Classification

The introduction of analytical statistical accounts of this character has proved of great administrative assistance to all the most successful private enterprises of the day. In some lines of manufactures accounts have become important factors in converting old refuse and waste into principal sources of profit, and changing losing into paying ventures.

One result of the introduction of analytical and statistical accounts into private business was to create a popular demand for the introduction and use of similar accounts by municipal and other governments. This demand first became prominent in the domain of municipal accounts since city governments came closer to the lives, and also to the pockets, of the people than any other class of governments. The demand for more efficient municipal government was the principal factor leading to the organization of the National Municipal League, and those connected with this body early perceived the relation between good municipal accounts and efficient municipal govern

ments.

The old accounting of American cities was conducted with one principal or primary object-that of showing that the treasurer had not stolen any money. The auditors whom city councils appointed to examine the accounts of the treasurer once were content to show that no city money had been converted to private use by the treasurer. City officials were not awakened to the fact that accounts should be kept not only as a check upon the action of the treasurer, but as a check upon and guide for the action of all city officials. Private business is wrecked infinitely more by bad management than by peculation of employees. The losses resulting from carelessness and incompetency are everywhere vastly greater than those arising from defalcation of trusted servants. The good administrative officer recognizes that he must keep accounts to guard the business more from his own possible laches than from dishonesty of his subordinates; and hence those accounts should afford the means of testing the efficiency of the work, not only of the treasurer and fiscal officers, and of every administrative officer, but of their trusted agents-from the highest to the lowest.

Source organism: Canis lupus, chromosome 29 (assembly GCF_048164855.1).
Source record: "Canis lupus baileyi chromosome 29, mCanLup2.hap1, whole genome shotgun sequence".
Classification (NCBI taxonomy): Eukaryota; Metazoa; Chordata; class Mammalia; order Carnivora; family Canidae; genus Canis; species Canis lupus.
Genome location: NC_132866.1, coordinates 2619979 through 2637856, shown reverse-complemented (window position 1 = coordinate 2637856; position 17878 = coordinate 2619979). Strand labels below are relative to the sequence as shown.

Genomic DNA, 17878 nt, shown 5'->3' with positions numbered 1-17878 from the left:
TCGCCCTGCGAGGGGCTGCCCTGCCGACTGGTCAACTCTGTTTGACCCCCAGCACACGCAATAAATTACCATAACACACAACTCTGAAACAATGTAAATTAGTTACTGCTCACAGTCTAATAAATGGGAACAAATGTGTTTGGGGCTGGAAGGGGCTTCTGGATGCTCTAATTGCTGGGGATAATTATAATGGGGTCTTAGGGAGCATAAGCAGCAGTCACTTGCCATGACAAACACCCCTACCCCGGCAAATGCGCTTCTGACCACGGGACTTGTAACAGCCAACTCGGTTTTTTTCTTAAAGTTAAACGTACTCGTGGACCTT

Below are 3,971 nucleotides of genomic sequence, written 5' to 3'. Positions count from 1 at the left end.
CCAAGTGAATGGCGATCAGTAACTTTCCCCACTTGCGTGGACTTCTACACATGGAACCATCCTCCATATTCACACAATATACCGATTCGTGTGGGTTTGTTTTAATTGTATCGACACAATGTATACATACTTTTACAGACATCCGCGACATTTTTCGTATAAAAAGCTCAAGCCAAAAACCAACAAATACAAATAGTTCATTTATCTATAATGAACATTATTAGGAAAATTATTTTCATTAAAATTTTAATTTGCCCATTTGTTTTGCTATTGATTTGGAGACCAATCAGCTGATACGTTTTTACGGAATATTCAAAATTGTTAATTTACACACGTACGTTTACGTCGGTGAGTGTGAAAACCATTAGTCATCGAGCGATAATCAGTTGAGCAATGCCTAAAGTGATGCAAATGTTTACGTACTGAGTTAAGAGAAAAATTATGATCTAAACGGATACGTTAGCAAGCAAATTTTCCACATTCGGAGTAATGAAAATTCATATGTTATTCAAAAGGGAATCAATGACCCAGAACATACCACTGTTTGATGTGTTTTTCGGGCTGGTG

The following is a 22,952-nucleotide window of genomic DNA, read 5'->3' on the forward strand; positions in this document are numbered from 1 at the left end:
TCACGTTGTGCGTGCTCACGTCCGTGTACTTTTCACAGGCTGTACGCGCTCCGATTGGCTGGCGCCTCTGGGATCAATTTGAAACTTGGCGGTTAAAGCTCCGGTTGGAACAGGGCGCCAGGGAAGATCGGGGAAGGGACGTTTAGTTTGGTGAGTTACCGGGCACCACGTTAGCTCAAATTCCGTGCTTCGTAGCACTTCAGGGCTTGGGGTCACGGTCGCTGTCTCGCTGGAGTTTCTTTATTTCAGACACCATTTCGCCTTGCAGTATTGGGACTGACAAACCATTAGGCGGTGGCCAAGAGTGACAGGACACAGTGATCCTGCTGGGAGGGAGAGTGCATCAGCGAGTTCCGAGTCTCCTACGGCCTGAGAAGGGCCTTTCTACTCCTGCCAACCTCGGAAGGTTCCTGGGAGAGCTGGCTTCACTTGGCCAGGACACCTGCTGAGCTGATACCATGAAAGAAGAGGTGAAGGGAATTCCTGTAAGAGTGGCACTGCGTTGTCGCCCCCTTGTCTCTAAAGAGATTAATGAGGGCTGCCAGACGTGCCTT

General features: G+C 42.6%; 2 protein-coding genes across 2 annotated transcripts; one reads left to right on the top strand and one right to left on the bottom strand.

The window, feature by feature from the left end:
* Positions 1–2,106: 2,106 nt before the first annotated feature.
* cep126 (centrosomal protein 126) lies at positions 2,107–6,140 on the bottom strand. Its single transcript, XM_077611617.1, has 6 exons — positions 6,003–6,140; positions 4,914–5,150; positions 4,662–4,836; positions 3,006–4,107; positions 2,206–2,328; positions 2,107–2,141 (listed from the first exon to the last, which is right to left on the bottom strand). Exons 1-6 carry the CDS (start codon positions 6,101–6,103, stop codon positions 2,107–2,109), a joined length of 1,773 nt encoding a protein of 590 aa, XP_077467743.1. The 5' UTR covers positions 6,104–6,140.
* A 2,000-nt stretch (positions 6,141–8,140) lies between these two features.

Here we come to the ideal use of accounts in modern business; to the old use of accounts as a means of testing the honesty of fiscal officers, we now add their employment as means of testing and measuring the efficiency of the work of all. To make municipal accounts and reports accomplish these latter results